Why do some skinny guys have belly fat? If you aren’t overweight, why is fat accumulating, and why is it clustering in your midsection? There are a few reasons this can happen, and five things we can do to fix it, but all of it boils down to one term: nutrient partitioning.
In this article, we’ll explain why you’re gaining belly fat instead of muscle when you lose weight, and why you’re burning muscle instead of fat when you gain it. If you can fix these two things, you’ll gradually become leaner and more muscular instead of skinnier and fatter.
Then, after covering nutrient partitioning, which will gradually get you in shape, we’ll talk about how to turn up the dial so that you can build muscle and burn belly fat much faster.
Forearms are one of those extremities that only extremists remember to target. The average lifter assumes that including some barbell rowing, strapless deadlifting, and weighted chin-ups in their workout routines will be enough to build bigger forearms, and although there’s some truth to that, the aesthetic results are often underwhelming, especially for those with naturally thinner wrists.
Our grip muscles are in our forearms, yes, but they’re fairly small, and making them stronger won’t make our forearms much bigger. And overhand rowing will bulk up our brachioradialis muscles, which are in our forearms. Those are beefier muscles, and they can definitely make our forearms look bigger, but they’re unlikely to be a limiting factor when we’re rowing, especially if we’re focusing on pulling with our upper back muscles, and especially if we’re using lifting straps. And so again, our forearms might not grow all that much bigger.
Plus, even if we strengthen our grips and build bigger brachioradialis muscles, we’re still neglecting the vast majority of the muscles in our forearms—the forearm flexors and extensors. And so our forearms will often stay fairly thin until we start training them directly with forearm isolation lifts.
Should we lift to failure when trying to gain muscle size? That’s a tricky question, and the answer depends on the situation. For example, experienced lifters are able to lift to failure more safely, but they stimulate more muscle growth by stopping just shy of failure, at least on compound lifts. Beginners, on the other hand, can build muscle faster by lifting to failure, but since they don’t have the skill to take compound lifts to failure safely, training to failure is best reserved for isolation lifts.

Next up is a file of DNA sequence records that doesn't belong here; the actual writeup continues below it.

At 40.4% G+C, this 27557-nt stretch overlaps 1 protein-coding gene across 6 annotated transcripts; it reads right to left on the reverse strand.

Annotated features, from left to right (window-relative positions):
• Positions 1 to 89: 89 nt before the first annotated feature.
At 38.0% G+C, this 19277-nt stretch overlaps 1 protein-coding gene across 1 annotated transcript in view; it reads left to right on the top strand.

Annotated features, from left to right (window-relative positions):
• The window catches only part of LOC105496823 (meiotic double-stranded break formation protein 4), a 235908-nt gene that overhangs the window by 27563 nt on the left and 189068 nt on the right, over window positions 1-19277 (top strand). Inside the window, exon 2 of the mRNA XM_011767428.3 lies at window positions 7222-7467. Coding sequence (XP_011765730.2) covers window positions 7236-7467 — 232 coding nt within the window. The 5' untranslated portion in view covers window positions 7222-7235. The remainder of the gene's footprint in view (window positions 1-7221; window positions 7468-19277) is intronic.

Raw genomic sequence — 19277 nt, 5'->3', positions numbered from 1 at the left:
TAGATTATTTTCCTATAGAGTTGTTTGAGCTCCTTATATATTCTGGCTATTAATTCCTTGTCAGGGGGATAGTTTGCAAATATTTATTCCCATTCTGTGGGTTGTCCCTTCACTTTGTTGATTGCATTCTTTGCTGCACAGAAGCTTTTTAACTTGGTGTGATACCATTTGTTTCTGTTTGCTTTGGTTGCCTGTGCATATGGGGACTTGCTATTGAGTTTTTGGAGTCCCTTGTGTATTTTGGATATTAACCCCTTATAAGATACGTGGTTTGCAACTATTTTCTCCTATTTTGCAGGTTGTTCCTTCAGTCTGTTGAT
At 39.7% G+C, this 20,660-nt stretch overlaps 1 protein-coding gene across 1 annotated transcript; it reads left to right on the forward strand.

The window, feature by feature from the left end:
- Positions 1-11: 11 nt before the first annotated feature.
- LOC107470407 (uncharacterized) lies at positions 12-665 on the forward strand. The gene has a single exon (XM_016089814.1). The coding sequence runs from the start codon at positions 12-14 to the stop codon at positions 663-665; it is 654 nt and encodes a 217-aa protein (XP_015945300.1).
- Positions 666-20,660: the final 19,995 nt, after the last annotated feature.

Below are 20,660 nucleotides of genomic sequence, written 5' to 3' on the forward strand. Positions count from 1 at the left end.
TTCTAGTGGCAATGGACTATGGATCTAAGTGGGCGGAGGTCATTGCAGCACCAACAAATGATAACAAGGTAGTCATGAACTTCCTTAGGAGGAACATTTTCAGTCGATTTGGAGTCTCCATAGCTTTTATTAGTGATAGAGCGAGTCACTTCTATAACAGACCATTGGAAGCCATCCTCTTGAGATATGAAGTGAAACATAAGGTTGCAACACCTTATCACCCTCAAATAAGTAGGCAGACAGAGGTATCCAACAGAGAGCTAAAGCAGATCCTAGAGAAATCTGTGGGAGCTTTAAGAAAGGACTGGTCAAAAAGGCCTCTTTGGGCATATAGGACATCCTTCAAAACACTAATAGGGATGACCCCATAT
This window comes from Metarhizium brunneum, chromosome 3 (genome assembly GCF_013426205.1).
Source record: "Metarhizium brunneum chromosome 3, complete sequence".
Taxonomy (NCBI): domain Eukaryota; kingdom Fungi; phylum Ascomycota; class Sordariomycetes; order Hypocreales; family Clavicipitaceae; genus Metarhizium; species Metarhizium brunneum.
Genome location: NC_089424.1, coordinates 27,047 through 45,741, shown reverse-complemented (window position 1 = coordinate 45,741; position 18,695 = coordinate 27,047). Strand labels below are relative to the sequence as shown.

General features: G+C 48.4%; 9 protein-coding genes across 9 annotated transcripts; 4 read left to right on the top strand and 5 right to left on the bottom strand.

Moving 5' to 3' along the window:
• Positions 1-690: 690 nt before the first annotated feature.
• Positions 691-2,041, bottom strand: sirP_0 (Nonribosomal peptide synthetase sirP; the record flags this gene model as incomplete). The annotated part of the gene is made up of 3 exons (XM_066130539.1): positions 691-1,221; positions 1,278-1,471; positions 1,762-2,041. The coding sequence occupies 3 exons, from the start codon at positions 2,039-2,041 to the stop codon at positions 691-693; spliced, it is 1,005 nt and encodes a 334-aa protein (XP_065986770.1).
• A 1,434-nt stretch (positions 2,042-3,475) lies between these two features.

The situation grows murkier when we consider that it’s often better to leave reps in reserve when lifting in lower rep ranges, whereas lifting in higher rep ranges often demands that we push closer to failure.
Perhaps most importantly of all, it’s often hard to estimate exactly how many reps we’re leaving in reserve, and if we misjudge our efforts and fail to push ourselves hard enough, we may wind up failing to stimulate any muscle growth whatsoever.
In this article, we’ll cover the research looking into training to failure as it relates to gaining muscle size, discussing the nuances of when you should and shouldn’t leave reps in reserve.
What are the best lifts for bodybuilding and hypertrophy training—for gaining muscle size? How do we sort those lifts and pick between them? Which lifts complement one another, building a balanced routine, and which lifts replace one another, serving as options to pick between?
To find the best lifts, we’ll look at hypertrophy research, with the gold standard being studies that compare different lifts and then measure muscle growth. We can also look at the biomechanics of the lifts, seeing which lifts have the best dynamics to engage different muscles. And when we have no other choice, although this path is fraught with peril, we’ll also look at muscle-activation (EMG) research.